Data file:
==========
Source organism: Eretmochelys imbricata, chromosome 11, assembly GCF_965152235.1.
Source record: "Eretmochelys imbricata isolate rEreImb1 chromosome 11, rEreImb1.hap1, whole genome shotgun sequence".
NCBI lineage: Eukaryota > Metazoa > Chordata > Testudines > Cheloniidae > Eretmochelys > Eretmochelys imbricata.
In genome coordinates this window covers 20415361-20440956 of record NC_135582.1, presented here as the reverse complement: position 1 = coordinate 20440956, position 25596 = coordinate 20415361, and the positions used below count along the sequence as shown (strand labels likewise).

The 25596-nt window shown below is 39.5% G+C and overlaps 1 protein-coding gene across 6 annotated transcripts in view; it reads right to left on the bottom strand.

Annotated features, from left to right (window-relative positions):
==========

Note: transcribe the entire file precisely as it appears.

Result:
Source organism: Eretmochelys imbricata, chromosome 11, assembly GCF_965152235.1.
Source record: "Eretmochelys imbricata isolate rEreImb1 chromosome 11, rEreImb1.hap1, whole genome shotgun sequence".
NCBI lineage: Eukaryota > Metazoa > Chordata > Testudines > Cheloniidae > Eretmochelys > Eretmochelys imbricata.
In genome coordinates this window covers 20415361-20440956 of record NC_135582.1, presented here as the reverse complement: position 1 = coordinate 20440956, position 25596 = coordinate 20415361, and the positions used below count along the sequence as shown (strand labels likewise).

The 25596-nt window shown below is 39.5% G+C and overlaps 1 protein-coding gene across 6 annotated transcripts in view; it reads right to left on the bottom strand.

Annotated features, from left to right (window-relative positions):